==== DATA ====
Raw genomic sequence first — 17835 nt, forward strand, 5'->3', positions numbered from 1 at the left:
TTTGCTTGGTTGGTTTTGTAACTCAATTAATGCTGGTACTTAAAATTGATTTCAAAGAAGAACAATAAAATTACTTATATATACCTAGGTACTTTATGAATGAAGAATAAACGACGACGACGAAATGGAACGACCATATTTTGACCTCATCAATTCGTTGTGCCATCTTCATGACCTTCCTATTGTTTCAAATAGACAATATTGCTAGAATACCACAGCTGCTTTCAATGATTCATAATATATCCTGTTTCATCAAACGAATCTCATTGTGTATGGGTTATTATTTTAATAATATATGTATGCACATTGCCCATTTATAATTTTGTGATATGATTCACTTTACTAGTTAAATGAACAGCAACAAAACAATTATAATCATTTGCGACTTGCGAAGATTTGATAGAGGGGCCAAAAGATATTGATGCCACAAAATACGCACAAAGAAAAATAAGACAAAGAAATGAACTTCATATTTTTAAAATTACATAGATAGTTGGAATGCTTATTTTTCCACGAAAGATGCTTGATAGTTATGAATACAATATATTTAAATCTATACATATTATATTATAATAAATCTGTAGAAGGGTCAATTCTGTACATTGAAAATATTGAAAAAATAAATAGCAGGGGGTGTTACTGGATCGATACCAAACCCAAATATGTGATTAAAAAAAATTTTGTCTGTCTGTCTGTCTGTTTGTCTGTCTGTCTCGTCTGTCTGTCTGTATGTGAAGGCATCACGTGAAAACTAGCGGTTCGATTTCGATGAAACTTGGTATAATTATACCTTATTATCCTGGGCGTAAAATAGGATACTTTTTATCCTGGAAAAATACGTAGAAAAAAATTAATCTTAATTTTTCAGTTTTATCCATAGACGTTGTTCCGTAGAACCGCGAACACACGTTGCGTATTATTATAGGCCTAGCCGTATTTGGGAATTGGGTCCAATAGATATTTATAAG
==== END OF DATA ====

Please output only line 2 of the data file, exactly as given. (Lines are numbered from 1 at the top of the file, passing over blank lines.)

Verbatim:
TTTGCTTGGTTGGTTTTGTAACTCAATTAATGCTGGTACTTAAAATTGATTTCAAAGAAGAACAATAAAATTACTTATATATACCTAGGTACTTTATGAATGAAGAATAAACGACGACGACGAAATGGAACGACCATATTTTGACCTCATCAATTCGTTGTGCCATCTTCATGACCTTCCTATTGTTTCAAATAGACAATATTGCTAGAATACCACAGCTGCTTTCAATGATTCATAATATATCCTGTTTCATCAAACGAATCTCATTGTGTATGGGTTATTATTTTAATAATATATGTATGCACATTGCCCATTTATAATTTTGTGATATGATTCACTTTACTAGTTAAATGAACAGCAACAAAACAATTATAATCATTTGCGACTTGCGAAGATTTGATAGAGGGGCCAAAAGATATTGATGCCACAAAATACGCACAAAGAAAAATAAGACAAAGAAATGAACTTCATATTTTTAAAATTACATAGATAGTTGGAATGCTTATTTTTCCACGAAAGATGCTTGATAGTTATGAATACAATATATTTAAATCTATACATATTATATTATAATAAATCTGTAGAAGGGTCAATTCTGTACATTGAAAATATTGAAAAAATAAATAGCAGGGGGTGTTACTGGATCGATACCAAACCCAAATATGTGATTAAAAAAAATTTTGTCTGTCTGTCTGTCTGTTTGTCTGTCTGTCTCGTCTGTCTGTCTGTATGTGAAGGCATCACGTGAAAACTAGCGGTTCGATTTCGATGAAACTTGGTATAATTATACCTTATTATCCTGGGCGTAAAATAGGATACTTTTTATCCTGGAAAAATACGTAGAAAAAAATTAATCTTAATTTTTCAGTTTTATCCATAGACGTTGTTCCGTAGAACCGCGAACACACGTTGCGTATTATTATAGGCCTAGCCGTATTTGGGAATTGGGTCCAATAGATATTTATAAG